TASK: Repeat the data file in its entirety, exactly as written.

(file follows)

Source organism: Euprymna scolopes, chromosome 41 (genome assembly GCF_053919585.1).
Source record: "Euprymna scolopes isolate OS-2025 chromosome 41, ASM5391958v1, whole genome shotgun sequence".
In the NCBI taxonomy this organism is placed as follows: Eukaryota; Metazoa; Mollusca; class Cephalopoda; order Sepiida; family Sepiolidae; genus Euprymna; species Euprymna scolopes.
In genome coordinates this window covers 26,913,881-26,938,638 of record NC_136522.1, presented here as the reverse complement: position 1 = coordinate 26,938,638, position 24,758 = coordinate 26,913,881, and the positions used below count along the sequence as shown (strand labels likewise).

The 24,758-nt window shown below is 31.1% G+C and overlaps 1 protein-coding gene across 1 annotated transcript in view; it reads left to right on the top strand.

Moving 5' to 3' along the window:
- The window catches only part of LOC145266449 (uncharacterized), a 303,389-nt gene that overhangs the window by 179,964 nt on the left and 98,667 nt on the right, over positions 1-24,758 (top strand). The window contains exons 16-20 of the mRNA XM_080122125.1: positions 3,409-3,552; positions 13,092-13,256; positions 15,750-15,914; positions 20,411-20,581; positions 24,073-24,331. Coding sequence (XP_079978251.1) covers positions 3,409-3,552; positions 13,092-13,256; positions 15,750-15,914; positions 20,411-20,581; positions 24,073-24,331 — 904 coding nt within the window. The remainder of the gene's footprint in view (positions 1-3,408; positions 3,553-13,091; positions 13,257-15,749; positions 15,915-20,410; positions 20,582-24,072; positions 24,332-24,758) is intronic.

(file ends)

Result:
Source organism: Euprymna scolopes, chromosome 41 (genome assembly GCF_053919585.1).
Source record: "Euprymna scolopes isolate OS-2025 chromosome 41, ASM5391958v1, whole genome shotgun sequence".
In the NCBI taxonomy this organism is placed as follows: Eukaryota; Metazoa; Mollusca; class Cephalopoda; order Sepiida; family Sepiolidae; genus Euprymna; species Euprymna scolopes.
In genome coordinates this window covers 26,913,881-26,938,638 of record NC_136522.1, presented here as the reverse complement: position 1 = coordinate 26,938,638, position 24,758 = coordinate 26,913,881, and the positions used below count along the sequence as shown (strand labels likewise).

The 24,758-nt window shown below is 31.1% G+C and overlaps 1 protein-coding gene across 1 annotated transcript in view; it reads left to right on the top strand.

Moving 5' to 3' along the window:
- The window catches only part of LOC145266449 (uncharacterized), a 303,389-nt gene that overhangs the window by 179,964 nt on the left and 98,667 nt on the right, over positions 1-24,758 (top strand). The window contains exons 16-20 of the mRNA XM_080122125.1: positions 3,409-3,552; positions 13,092-13,256; positions 15,750-15,914; positions 20,411-20,581; positions 24,073-24,331. Coding sequence (XP_079978251.1) covers positions 3,409-3,552; positions 13,092-13,256; positions 15,750-15,914; positions 20,411-20,581; positions 24,073-24,331 — 904 coding nt within the window. The remainder of the gene's footprint in view (positions 1-3,408; positions 3,553-13,091; positions 13,257-15,749; positions 15,915-20,410; positions 20,582-24,072; positions 24,332-24,758) is intronic.